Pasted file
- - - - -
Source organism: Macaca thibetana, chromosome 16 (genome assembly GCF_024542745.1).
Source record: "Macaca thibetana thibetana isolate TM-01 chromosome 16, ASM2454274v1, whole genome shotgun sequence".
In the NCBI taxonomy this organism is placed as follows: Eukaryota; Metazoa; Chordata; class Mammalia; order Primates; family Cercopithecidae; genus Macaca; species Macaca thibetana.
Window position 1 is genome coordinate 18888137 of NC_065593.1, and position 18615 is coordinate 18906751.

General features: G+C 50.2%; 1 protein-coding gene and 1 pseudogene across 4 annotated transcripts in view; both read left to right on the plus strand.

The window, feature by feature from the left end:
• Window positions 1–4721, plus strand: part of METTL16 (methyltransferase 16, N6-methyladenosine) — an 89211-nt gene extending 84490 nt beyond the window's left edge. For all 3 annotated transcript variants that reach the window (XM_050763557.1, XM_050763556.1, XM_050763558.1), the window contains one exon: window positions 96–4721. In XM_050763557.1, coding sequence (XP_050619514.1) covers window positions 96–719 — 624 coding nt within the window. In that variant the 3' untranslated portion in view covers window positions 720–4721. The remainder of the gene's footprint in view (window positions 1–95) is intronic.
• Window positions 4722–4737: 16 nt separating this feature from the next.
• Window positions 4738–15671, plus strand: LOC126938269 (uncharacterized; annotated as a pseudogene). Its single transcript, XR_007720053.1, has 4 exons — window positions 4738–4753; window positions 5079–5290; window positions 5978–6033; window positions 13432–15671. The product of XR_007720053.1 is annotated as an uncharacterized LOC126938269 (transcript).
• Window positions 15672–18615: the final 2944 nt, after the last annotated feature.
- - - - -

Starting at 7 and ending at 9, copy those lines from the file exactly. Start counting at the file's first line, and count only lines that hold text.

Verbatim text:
• Window positions 1–4721, plus strand: part of METTL16 (methyltransferase 16, N6-methyladenosine) — an 89211-nt gene extending 84490 nt beyond the window's left edge. For all 3 annotated transcript variants that reach the window (XM_050763557.1, XM_050763556.1, XM_050763558.1), the window contains one exon: window positions 96–4721. In XM_050763557.1, coding sequence (XP_050619514.1) covers window positions 96–719 — 624 coding nt within the window. In that variant the 3' untranslated portion in view covers window positions 720–4721. The remainder of the gene's footprint in view (window positions 1–95) is intronic.
• Window positions 4722–4737: 16 nt separating this feature from the next.
• Window positions 4738–15671, plus strand: LOC126938269 (uncharacterized; annotated as a pseudogene). Its single transcript, XR_007720053.1, has 4 exons — window positions 4738–4753; window positions 5079–5290; window positions 5978–6033; window positions 13432–15671. The product of XR_007720053.1 is annotated as an uncharacterized LOC126938269 (transcript).